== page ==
Adults with prior surgery for congenital heart disease present a growing challenge for the contemporary electrophysiologist. Unusual routes for venous access, difficulties with finding and cannulating the coronary veins, surgical baffles that preclude entry to certain cardiac chambers, and unusual manifestations for otherwise common arrhythmias form in large part the problems for successful management of adult congenital heart disease patients. In this segment of “Techniques, Technology, and Innovation” in the Journal of Cardiac Electrophysiology, Harake et al. present a lucid and practical approach to placing cardiac devices in patients with a prior bidirectional Glenn anastomosis. Despite our familiarity with subclavian and related vessels, entry to place leads in the cardiac chambers in patients exemplified by the Glenn procedure precluded entry via the superior vena cava (SVC) must be considered. Most centers would routinely utilize an open surgical and epicardial‐based approach for placing pacemakers in this patient population, but as Harake et al. point out, a readily available and well‐tolerated alternative is iliac venous access to successfully place not only pacemakers but potential resynchronization devices and some iterations of defibrillators without the need for open surgery.As with all great instructional manuals and documents, Harake et al. point out the need for attention to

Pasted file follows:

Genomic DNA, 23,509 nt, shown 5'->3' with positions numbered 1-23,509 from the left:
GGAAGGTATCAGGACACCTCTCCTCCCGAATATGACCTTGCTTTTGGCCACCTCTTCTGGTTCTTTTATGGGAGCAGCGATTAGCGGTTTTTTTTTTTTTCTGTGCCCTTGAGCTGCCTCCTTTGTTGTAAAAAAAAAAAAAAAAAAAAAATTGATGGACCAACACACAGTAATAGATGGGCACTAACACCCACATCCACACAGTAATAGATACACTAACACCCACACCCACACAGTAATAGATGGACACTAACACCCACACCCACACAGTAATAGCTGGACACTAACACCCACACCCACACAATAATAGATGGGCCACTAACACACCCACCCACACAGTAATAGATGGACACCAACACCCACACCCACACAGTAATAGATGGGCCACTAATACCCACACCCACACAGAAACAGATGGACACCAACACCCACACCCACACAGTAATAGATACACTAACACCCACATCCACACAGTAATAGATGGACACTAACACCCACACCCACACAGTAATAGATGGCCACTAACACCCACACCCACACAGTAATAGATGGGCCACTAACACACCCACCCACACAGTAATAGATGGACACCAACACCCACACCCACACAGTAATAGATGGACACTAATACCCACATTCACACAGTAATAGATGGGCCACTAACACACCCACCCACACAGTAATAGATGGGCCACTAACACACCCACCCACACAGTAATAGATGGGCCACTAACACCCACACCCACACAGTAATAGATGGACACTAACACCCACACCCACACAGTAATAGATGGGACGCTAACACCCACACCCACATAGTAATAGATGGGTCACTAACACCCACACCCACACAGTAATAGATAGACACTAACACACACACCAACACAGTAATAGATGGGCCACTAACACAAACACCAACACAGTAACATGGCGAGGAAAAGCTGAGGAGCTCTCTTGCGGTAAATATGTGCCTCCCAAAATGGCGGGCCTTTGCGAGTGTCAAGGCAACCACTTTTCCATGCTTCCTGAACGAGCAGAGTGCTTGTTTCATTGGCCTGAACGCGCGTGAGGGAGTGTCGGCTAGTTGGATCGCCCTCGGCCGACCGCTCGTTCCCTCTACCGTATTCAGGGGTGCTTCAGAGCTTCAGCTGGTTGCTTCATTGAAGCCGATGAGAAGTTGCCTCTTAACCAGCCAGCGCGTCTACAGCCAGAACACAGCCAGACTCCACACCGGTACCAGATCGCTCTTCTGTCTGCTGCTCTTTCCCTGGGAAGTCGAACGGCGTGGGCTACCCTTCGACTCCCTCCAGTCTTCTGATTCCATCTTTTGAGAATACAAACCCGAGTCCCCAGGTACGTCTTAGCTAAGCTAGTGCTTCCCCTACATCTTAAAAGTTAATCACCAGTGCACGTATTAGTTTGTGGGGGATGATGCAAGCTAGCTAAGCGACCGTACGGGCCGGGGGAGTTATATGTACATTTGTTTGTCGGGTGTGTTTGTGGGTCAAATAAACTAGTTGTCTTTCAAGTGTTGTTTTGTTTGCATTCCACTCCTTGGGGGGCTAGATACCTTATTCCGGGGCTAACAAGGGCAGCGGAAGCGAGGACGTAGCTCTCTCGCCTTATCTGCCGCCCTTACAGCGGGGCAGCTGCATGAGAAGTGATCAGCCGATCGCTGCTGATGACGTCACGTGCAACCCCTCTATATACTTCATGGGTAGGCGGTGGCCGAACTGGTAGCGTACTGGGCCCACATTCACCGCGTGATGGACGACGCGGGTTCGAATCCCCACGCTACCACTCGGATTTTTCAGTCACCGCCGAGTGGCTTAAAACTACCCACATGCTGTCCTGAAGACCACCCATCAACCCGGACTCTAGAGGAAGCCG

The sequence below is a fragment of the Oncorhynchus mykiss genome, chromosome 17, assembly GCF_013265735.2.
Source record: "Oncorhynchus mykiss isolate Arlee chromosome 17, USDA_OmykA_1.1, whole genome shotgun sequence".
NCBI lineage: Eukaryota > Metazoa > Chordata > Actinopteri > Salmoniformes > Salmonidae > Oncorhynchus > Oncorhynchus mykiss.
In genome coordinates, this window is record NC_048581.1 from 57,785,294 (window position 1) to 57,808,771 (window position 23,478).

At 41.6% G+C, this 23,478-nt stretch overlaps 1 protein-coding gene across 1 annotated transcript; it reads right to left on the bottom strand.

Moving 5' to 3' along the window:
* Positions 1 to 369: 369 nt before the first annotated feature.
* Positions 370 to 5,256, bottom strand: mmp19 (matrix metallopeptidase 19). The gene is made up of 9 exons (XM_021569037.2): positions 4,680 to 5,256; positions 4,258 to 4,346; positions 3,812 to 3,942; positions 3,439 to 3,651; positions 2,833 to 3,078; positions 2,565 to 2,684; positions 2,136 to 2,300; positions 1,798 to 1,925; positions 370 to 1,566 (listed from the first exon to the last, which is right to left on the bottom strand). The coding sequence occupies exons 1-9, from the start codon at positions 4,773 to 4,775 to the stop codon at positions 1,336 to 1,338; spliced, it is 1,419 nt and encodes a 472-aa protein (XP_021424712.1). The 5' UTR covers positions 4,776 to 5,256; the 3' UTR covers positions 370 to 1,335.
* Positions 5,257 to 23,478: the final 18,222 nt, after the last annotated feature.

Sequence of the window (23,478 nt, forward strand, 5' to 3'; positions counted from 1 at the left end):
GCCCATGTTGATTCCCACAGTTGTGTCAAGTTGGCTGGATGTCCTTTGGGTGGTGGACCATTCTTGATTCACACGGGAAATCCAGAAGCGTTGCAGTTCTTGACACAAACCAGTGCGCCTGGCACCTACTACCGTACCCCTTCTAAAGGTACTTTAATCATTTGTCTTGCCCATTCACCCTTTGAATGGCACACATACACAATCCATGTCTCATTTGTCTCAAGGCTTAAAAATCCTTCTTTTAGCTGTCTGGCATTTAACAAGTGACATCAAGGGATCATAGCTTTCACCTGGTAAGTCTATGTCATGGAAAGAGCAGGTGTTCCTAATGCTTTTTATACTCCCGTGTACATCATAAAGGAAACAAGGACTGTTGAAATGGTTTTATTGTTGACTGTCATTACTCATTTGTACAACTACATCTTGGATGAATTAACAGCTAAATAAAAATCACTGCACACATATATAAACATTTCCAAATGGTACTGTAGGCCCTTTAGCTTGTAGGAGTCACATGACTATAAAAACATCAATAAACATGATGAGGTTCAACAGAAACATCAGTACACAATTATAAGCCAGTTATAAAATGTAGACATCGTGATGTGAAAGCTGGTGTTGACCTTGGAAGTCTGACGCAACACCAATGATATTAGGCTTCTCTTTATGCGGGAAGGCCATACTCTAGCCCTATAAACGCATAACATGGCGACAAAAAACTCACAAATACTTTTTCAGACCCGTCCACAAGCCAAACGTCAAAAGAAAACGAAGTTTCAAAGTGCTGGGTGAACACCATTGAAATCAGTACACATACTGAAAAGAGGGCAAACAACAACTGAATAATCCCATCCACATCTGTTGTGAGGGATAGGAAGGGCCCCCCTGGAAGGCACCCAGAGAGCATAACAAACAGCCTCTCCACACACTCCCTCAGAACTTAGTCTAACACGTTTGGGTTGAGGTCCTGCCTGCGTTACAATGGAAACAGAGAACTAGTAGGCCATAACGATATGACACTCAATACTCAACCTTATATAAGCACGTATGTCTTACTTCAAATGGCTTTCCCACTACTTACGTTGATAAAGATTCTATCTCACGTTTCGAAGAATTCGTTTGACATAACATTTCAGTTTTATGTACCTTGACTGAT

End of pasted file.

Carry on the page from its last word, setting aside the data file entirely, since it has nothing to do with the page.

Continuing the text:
Journal of Cardiovascular Electrophysiology – Wiley
Published: Jan 1, 2018
Keywords: ; ; ; ;
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